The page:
Has sports now become so much the driving force behind a college or university that public opinion is the overriding voice? I'd be willing to wager that this would never come to this level if a chemistry professor threw liquid in a the face of a student, even if it happened several times. Likely the professor would face legal charges but those above, dean of the school or university president, would not. Where does it stop? Is the CEO of the company I work for liable for every action I take? If I as a manager were abusive to my staff should my CEO be asked to step down because of it? No.

If only one aspect of a far-flung organization is deemed to have these types of issues and those issues were dealt with and signed off on by superiors then the job is done, assuming the issue is no longer repeated. The top level is responsible if that type of behavior was pervasive throughout the organization. Let's see the public outcry to lop off heads the next time a professor is abusive. I'm betting it won't happen.

Tuesday, April 9, 2013

The other side of the world

For most writers/authors, the job as we see it is not simply a choice. It is what we are; it is what we do. Most who wear the moniker have a calling and passion to fill a blank sheet of paper with a bunch of words and turn them into a story that propels the reader to the end. I belong to a select group of authors who have that passion. Most, if truth be told have been filling up those blank pages far longer than I, and I have been writing for nearly a quarter century. (Wow, that really makes me sound old). 

Let me introduce you to one of my colleagues, author Chris Ward. Chris has come a long way to be part of this interview format; he's flown all the way in from his home in Japan. (Okay, he really didn't in this age of the internet, it just sounds cooler). Chris has been filling his pages since the days of his youth and has begun to carve out his own niche in the indie world of publishing.

Without further adieu, a quick interview with Chris Ward, author of Tube Riders

Q:  Your best known work is the novel Tube Riders, a title that has gained some following. What was the inspiration for this work?

A: With Tube Riders I actually set out to write something commercial. I'd spent ten years writing art and I wanted a straight ahead plot with cool characters, some interesting twists, and some great action sequences. It has all of these and more and as I wrote it I imagined it in my head as a Hollywood action movie, something I hope that one day comes to pass!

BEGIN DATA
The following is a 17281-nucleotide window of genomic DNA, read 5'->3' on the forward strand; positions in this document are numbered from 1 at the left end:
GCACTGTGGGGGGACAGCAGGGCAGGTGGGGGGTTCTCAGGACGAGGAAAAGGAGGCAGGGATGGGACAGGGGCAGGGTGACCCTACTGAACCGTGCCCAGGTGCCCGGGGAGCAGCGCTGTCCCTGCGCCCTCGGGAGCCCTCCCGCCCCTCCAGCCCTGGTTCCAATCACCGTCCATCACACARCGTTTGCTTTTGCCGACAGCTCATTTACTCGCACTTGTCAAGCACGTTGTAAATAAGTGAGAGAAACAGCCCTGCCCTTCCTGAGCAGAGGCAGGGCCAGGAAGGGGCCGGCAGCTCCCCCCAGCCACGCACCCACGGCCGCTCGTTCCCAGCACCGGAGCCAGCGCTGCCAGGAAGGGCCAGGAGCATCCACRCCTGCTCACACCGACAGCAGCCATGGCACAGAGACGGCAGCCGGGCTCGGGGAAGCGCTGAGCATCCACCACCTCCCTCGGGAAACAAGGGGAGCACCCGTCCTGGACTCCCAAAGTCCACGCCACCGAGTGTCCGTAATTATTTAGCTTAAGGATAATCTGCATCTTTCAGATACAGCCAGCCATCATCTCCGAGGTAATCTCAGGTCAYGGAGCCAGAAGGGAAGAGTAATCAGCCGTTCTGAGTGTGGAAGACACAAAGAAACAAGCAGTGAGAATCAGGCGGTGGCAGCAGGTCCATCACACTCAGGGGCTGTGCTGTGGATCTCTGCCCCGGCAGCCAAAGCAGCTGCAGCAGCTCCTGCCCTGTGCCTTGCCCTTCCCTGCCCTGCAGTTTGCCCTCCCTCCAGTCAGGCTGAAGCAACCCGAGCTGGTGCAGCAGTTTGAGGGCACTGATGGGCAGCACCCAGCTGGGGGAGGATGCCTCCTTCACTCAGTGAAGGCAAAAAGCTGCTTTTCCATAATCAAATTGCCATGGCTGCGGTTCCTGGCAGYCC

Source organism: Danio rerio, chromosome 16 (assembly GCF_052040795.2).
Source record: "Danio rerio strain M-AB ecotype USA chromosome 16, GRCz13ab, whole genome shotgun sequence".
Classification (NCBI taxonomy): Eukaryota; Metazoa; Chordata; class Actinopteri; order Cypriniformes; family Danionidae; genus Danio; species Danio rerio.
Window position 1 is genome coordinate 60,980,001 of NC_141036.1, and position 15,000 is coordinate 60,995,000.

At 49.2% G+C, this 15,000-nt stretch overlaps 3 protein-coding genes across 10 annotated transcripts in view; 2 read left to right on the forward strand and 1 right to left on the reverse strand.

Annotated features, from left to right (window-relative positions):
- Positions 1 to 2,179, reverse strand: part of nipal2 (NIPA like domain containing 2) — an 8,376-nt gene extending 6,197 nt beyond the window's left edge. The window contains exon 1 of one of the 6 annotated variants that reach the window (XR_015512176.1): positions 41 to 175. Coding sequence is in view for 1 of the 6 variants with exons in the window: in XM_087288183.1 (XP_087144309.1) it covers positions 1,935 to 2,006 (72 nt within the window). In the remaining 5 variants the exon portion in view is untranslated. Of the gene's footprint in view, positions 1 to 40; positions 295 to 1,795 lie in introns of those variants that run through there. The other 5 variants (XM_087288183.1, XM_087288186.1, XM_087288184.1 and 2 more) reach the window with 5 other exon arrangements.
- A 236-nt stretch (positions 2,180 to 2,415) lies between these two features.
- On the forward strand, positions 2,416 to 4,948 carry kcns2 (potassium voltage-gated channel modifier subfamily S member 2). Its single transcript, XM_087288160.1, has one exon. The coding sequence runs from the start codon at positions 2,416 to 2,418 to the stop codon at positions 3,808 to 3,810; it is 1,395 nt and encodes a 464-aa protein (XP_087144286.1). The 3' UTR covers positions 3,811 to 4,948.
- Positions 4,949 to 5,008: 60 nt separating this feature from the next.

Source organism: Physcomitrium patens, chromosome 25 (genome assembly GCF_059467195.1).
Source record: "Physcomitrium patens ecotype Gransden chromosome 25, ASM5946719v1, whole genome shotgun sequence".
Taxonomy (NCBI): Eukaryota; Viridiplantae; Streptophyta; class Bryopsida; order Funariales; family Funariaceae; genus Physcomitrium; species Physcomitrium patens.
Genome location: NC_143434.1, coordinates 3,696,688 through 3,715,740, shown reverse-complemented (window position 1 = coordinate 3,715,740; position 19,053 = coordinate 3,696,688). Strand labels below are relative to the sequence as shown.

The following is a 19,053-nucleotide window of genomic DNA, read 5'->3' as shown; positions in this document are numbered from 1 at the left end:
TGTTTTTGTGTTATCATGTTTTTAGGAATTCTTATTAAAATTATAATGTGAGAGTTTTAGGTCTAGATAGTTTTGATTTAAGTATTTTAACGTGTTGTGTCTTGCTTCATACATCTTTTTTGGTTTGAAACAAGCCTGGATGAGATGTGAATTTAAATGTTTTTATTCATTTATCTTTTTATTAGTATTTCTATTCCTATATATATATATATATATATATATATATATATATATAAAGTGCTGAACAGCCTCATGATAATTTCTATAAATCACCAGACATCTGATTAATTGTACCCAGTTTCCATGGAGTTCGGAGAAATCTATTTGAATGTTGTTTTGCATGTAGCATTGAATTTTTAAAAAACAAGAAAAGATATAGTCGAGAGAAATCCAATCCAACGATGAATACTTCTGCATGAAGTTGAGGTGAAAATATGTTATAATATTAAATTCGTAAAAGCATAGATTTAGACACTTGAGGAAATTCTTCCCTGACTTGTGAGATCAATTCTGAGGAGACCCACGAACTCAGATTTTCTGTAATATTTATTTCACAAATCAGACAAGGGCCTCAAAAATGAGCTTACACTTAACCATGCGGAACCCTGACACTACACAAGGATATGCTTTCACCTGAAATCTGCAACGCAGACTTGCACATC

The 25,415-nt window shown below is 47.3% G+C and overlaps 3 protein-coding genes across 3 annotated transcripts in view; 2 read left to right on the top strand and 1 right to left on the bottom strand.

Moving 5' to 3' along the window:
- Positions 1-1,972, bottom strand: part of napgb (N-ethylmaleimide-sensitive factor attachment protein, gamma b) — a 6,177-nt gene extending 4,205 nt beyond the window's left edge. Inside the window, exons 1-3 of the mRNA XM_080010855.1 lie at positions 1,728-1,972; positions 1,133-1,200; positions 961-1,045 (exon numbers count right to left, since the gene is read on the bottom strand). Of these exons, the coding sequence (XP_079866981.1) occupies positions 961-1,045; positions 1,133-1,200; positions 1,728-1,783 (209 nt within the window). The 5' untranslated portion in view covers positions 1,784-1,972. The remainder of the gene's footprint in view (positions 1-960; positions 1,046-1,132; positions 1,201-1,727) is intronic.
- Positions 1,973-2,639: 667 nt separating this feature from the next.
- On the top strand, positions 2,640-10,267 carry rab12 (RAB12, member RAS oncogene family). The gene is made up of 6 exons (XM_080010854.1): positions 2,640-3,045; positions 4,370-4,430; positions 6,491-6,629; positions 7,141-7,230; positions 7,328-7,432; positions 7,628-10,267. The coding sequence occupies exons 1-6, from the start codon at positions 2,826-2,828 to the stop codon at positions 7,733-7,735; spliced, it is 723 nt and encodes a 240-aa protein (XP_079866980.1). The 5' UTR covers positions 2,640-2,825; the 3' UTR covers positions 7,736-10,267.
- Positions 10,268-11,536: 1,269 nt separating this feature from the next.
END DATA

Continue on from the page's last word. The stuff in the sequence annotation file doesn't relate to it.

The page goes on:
Q:  Your new book, Head of Words is set for release in April. Do these books share any commonality is feel or genre?

A: To put it bluntly, none. Head of Words was written during my wilderness years before self-publishing blew up like it now has and while I was still trying to find a traditional publisher. The only person I needed to please was myself, and with both books I did exactly that. My target audience is not the mainstream airport-reading masses, but the kind of reader who likes a challenge rather than just straight entertainment. I want my books to be remembered in twenty years’ time. There are books I read last year that I can barely remember the title of. I want my books to last.

Q:  You are a bit of a world traveler. You are British, Cornish actually I believe, having spent time in several places. You now call Japan your home. Have your travels influenced your new book?

A: Head of Words was actually written long before I came to Japan. I was living in Italy at the time, but it was written based on a six month period of my life where I lived in a rather unsavoury part of Bristol, UK, and saw a lot of unpleasant stuff on a pretty regular basis. As a country boy from a safe, relaxed background, it was quite character building to observe such things. It definitely influenced this book.

Q:  What’s the basic premise of ‘Head of Words’?

A: The central character, Dan Barker, is a waster living in a tiny flat in Bristol with a growing number of oddball friends and acquaintances who fit together like a jigsaw puzzle. He thinks he's happy but things are about to reach critical mass and blow up in his face.

Q:  Are the MC’s struggles more of an internal conflict or do they have roots in the real world?

A: Both! It's difficult to go into detail without giving away the plot. He has to deal with the arguments and issues of his friends and make some difficult decisions about who should stay and who should leave. And that's just for starters …

Q:  What type of supporting cast influence decisions from the MC?